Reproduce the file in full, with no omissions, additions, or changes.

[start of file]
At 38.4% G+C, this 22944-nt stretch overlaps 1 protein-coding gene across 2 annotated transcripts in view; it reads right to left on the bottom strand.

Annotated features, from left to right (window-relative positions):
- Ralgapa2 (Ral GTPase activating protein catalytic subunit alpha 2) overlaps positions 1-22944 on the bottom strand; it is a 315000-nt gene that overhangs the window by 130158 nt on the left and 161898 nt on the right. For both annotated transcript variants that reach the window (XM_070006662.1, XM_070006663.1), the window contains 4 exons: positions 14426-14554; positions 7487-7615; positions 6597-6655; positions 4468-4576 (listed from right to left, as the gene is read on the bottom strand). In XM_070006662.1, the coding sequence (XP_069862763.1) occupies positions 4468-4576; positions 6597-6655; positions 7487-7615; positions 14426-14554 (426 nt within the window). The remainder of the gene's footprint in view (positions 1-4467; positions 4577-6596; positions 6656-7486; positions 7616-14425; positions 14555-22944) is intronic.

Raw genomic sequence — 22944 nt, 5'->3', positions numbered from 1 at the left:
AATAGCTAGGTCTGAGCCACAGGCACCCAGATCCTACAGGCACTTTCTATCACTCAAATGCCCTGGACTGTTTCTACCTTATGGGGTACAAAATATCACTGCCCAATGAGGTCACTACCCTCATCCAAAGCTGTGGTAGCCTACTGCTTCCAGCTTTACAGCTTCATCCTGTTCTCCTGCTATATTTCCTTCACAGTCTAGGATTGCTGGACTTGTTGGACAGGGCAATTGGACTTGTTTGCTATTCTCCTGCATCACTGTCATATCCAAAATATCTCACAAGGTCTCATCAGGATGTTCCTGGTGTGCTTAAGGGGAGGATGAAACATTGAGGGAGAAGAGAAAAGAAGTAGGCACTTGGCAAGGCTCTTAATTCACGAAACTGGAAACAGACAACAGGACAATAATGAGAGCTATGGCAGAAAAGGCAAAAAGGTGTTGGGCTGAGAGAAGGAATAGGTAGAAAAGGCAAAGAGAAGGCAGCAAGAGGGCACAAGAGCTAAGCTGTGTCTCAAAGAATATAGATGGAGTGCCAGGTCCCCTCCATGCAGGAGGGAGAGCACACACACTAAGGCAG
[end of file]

At 38.4% G+C, this 22944-nt stretch overlaps 1 protein-coding gene across 2 annotated transcripts in view; it reads right to left on the bottom strand.

Annotated features, from left to right (window-relative positions):
- Ralgapa2 (Ral GTPase activating protein catalytic subunit alpha 2) overlaps positions 1-22944 on the bottom strand; it is a 315000-nt gene that overhangs the window by 130158 nt on the left and 161898 nt on the right. For both annotated transcript variants that reach the window (XM_070006662.1, XM_070006663.1), the window contains 4 exons: positions 14426-14554; positions 7487-7615; positions 6597-6655; positions 4468-4576 (listed from right to left, as the gene is read on the bottom strand). In XM_070006662.1, the coding sequence (XP_069862763.1) occupies positions 4468-4576; positions 6597-6655; positions 7487-7615; positions 14426-14554 (426 nt within the window). The remainder of the gene's footprint in view (positions 1-4467; positions 4577-6596; positions 6656-7486; positions 7616-14425; positions 14555-22944) is intronic.

Raw genomic sequence — 22944 nt, 5'->3', positions numbered from 1 at the left:
AATAGCTAGGTCTGAGCCACAGGCACCCAGATCCTACAGGCACTTTCTATCACTCAAATGCCCTGGACTGTTTCTACCTTATGGGGTACAAAATATCACTGCCCAATGAGGTCACTACCCTCATCCAAAGCTGTGGTAGCCTACTGCTTCCAGCTTTACAGCTTCATCCTGTTCTCCTGCTATATTTCCTTCACAGTCTAGGATTGCTGGACTTGTTGGACAGGGCAATTGGACTTGTTTGCTATTCTCCTGCATCACTGTCATATCCAAAATATCTCACAAGGTCTCATCAGGATGTTCCTGGTGTGCTTAAGGGGAGGATGAAACATTGAGGGAGAAGAGAAAAGAAGTAGGCACTTGGCAAGGCTCTTAATTCACGAAACTGGAAACAGACAACAGGACAATAATGAGAGCTATGGCAGAAAAGGCAAAAAGGTGTTGGGCTGAGAGAAGGAATAGGTAGAAAAGGCAAAGAGAAGGCAGCAAGAGGGCACAAGAGCTAAGCTGTGTCTCAAAGAATATAGATGGAGTGCCAGGTCCCCTCCATGCAGGAGGGAGAGCACACACACTAAGGCAG